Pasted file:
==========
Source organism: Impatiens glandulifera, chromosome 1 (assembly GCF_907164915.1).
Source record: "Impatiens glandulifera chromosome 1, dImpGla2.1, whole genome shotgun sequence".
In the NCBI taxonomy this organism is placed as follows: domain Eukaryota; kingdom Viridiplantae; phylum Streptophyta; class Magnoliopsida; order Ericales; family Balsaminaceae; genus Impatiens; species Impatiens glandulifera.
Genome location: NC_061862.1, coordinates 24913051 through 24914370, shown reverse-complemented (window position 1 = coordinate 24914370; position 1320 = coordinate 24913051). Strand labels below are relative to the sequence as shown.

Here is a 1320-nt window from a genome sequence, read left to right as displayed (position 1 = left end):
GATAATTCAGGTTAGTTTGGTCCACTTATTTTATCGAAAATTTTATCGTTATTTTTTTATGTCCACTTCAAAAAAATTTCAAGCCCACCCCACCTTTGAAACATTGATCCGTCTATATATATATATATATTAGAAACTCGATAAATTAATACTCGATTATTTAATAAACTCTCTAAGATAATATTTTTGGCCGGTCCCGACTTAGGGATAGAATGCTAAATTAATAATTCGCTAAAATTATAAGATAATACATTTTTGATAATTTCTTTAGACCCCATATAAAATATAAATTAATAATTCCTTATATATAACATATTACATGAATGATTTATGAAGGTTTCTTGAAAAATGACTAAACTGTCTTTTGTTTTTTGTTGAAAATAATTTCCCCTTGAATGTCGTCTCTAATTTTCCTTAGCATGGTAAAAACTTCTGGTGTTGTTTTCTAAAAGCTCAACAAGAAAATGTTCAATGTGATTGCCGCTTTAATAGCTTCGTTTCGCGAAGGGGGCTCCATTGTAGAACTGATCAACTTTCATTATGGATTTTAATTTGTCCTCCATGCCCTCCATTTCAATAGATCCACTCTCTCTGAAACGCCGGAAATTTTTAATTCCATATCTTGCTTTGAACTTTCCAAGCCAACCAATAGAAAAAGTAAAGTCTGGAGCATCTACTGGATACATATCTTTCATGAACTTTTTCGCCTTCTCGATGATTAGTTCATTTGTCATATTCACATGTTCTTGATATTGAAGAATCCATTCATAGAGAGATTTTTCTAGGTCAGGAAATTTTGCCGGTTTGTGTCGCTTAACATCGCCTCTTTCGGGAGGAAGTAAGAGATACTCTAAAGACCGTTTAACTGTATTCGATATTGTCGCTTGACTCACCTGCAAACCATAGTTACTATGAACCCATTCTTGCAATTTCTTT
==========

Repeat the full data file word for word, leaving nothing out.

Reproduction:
Source organism: Impatiens glandulifera, chromosome 1 (assembly GCF_907164915.1).
Source record: "Impatiens glandulifera chromosome 1, dImpGla2.1, whole genome shotgun sequence".
In the NCBI taxonomy this organism is placed as follows: domain Eukaryota; kingdom Viridiplantae; phylum Streptophyta; class Magnoliopsida; order Ericales; family Balsaminaceae; genus Impatiens; species Impatiens glandulifera.
Genome location: NC_061862.1, coordinates 24913051 through 24914370, shown reverse-complemented (window position 1 = coordinate 24914370; position 1320 = coordinate 24913051). Strand labels below are relative to the sequence as shown.

Here is a 1320-nt window from a genome sequence, read left to right as displayed (position 1 = left end):
GATAATTCAGGTTAGTTTGGTCCACTTATTTTATCGAAAATTTTATCGTTATTTTTTTATGTCCACTTCAAAAAAATTTCAAGCCCACCCCACCTTTGAAACATTGATCCGTCTATATATATATATATATTAGAAACTCGATAAATTAATACTCGATTATTTAATAAACTCTCTAAGATAATATTTTTGGCCGGTCCCGACTTAGGGATAGAATGCTAAATTAATAATTCGCTAAAATTATAAGATAATACATTTTTGATAATTTCTTTAGACCCCATATAAAATATAAATTAATAATTCCTTATATATAACATATTACATGAATGATTTATGAAGGTTTCTTGAAAAATGACTAAACTGTCTTTTGTTTTTTGTTGAAAATAATTTCCCCTTGAATGTCGTCTCTAATTTTCCTTAGCATGGTAAAAACTTCTGGTGTTGTTTTCTAAAAGCTCAACAAGAAAATGTTCAATGTGATTGCCGCTTTAATAGCTTCGTTTCGCGAAGGGGGCTCCATTGTAGAACTGATCAACTTTCATTATGGATTTTAATTTGTCCTCCATGCCCTCCATTTCAATAGATCCACTCTCTCTGAAACGCCGGAAATTTTTAATTCCATATCTTGCTTTGAACTTTCCAAGCCAACCAATAGAAAAAGTAAAGTCTGGAGCATCTACTGGATACATATCTTTCATGAACTTTTTCGCCTTCTCGATGATTAGTTCATTTGTCATATTCACATGTTCTTGATATTGAAGAATCCATTCATAGAGAGATTTTTCTAGGTCAGGAAATTTTGCCGGTTTGTGTCGCTTAACATCGCCTCTTTCGGGAGGAAGTAAGAGATACTCTAAAGACCGTTTAACTGTATTCGATATTGTCGCTTGACTCACCTGCAAACCATAGTTACTATGAACCCATTCTTGCAATTTCTTT